How else will they have stories to tell your grandchildren about how hard things used to be?

Monday, January 3, 2011

Love You To Death

I know I've written this before, but one of my favorite sayings (reminders? mantras? prayers?) is that when it comes to parenthood, the days are long, but the years are short. Excepting those in prison (for whom the days AND years are likely long), I have yet to meet a parent who does not agree with this.

There should, however, be a post-script. It should go something like, "the days are long and the years are short, but the school vacations make the years SEEM a lot longer." I suppose if I had lots of money and could afford to travel the world with my kids during each of the three approximately 10-day vacations they have during the year, I wouldn't mind it so much. But I don't, so I can't. As if to show me how much they hate this fact, my children spend every moment of every day of every one of those vacations fighting.

I learned the hard way that sibling rivalry is one of those things, like labor, that we suffer through and then conveniently forget about when we want more children. Sure, my brother and I spent much of our childhood at odds, but looking back, it seems trivial: he taunted and hounded me for attention, I regularly excluded him and escaped into books. Sounds perfectly normal. But I'm also known for my selective, rose-colored memory and my ability to block out unpleasant experiences.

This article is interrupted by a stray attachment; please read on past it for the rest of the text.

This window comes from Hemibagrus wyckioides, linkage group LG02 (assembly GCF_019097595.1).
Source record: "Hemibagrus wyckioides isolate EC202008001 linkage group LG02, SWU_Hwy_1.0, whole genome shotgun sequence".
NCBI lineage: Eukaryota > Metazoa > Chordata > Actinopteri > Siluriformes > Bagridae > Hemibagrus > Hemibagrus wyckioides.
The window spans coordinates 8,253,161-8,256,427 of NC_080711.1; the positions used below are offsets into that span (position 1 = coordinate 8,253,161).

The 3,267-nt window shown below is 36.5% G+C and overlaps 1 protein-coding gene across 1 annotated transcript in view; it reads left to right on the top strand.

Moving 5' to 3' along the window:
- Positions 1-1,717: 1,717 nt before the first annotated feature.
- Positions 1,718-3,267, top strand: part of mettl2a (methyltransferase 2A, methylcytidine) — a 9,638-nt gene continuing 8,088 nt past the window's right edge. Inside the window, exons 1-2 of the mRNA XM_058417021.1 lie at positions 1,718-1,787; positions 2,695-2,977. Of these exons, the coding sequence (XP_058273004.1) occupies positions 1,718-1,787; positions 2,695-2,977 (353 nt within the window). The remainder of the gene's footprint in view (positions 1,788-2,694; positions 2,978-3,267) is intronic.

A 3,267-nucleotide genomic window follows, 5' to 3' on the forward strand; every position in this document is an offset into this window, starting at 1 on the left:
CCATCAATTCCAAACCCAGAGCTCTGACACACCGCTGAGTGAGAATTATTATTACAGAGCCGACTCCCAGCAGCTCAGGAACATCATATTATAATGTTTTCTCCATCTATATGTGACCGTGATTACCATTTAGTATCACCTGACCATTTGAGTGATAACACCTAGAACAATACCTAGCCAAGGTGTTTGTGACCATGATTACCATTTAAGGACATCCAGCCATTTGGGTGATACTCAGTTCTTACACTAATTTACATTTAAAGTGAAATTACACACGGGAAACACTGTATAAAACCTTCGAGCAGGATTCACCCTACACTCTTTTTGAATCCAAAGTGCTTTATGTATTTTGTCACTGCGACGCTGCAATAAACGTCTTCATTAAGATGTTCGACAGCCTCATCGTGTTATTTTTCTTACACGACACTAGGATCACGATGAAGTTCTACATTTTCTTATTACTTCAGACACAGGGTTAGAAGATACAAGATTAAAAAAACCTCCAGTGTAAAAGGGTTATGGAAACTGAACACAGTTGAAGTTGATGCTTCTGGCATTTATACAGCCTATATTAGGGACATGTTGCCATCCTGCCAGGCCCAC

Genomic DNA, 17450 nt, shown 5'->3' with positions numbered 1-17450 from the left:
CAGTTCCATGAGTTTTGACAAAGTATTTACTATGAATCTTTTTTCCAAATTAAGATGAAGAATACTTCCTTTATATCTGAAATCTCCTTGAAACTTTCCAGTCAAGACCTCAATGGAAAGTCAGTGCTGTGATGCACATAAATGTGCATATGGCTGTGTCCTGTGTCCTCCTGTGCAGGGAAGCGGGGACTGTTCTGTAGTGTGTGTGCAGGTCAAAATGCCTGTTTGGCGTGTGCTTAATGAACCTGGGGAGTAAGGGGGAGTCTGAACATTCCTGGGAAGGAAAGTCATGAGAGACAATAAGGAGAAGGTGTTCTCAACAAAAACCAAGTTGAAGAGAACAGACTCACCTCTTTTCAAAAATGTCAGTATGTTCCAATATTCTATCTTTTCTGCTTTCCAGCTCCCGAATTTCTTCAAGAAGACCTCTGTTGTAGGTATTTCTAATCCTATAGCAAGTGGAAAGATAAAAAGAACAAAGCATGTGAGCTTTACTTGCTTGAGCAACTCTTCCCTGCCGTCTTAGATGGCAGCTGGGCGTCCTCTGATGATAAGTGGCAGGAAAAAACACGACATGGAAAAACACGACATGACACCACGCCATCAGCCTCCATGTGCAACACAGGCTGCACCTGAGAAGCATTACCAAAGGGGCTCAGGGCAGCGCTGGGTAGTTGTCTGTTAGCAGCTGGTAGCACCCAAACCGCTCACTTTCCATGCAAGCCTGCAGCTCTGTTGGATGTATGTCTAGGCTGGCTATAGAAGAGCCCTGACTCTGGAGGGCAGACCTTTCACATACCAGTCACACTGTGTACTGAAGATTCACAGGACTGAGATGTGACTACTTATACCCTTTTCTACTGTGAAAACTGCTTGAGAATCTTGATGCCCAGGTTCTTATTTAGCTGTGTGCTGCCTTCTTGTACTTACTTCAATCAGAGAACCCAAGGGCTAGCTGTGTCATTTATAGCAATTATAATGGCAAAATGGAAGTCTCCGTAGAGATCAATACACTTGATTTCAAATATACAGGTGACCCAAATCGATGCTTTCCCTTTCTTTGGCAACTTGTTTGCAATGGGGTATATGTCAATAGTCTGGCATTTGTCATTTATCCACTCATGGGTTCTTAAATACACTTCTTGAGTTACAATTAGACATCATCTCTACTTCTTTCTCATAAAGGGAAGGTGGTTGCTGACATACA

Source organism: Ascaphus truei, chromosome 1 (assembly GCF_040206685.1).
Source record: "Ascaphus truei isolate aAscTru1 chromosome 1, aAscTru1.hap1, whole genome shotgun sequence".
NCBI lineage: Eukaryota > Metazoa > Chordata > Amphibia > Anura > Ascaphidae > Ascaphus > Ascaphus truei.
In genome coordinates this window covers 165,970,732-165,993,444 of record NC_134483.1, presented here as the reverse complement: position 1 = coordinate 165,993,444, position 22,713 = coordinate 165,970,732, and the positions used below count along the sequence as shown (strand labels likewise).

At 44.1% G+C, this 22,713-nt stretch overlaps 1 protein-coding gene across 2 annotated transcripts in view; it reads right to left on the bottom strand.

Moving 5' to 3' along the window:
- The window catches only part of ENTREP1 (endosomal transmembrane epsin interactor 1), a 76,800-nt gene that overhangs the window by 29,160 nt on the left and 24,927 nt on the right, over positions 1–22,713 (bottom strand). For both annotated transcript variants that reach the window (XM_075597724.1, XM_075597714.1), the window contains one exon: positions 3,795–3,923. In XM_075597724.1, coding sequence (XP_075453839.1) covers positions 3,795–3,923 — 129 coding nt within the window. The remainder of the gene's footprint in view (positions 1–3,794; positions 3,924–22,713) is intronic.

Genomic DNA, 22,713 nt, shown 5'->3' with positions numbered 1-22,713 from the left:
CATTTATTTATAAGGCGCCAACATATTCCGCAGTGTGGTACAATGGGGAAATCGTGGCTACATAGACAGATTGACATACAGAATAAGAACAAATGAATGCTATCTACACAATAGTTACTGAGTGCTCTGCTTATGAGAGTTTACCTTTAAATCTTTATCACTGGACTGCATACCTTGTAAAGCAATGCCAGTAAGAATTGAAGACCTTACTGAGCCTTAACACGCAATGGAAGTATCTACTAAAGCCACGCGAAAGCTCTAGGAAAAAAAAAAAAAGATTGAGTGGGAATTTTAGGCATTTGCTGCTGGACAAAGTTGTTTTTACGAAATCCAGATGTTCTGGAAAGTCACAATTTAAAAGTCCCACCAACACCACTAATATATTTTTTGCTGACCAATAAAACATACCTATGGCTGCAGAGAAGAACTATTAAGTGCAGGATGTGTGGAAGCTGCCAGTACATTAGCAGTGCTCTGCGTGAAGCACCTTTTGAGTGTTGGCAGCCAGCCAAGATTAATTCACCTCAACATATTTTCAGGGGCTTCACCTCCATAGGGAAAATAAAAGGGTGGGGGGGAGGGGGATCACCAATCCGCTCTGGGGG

I also never consulted with my mother before having a second child.

So now, rather than having two boys (yay! similar toys, clothes and interests!) who make great playmates for each other, I have two diametrically opposed personalities that only seem to enjoy each other's company when they have had no one else to play with for a couple of hours. Jacob loves books; Ben hates reading. Jacob likes sci-fi; Ben likes humor. Jacob likes LEGOs; Ben likes trains. Jacob likes quiet, thinking activities; Ben is always on the move. Sometimes I feel like I failed to read the fine print before deciding to grow our little family, and other times I know it's the universe laughing at me because my first-born was so easy that I thought it would be fun to have more just like him.

But my kids do love each other. I see it at the dinner table when they take turns trying to make the other crack up and blow milk out of his nose. And when they make funnier and funnier faces to see who will laugh hard enough to get the hiccups first. And when they work together on an art project, complimenting each other along the way. Those are the moments that make me proud and happy, the ones that feel so fleeting.

With another vacation coming up soon, I know I need to take action and line up some activities that will help them to work, play and laugh together. Lots of activities. Because if I don't, it's quite possible that before school resumes, they will love each other (or I will end up loving them) to death.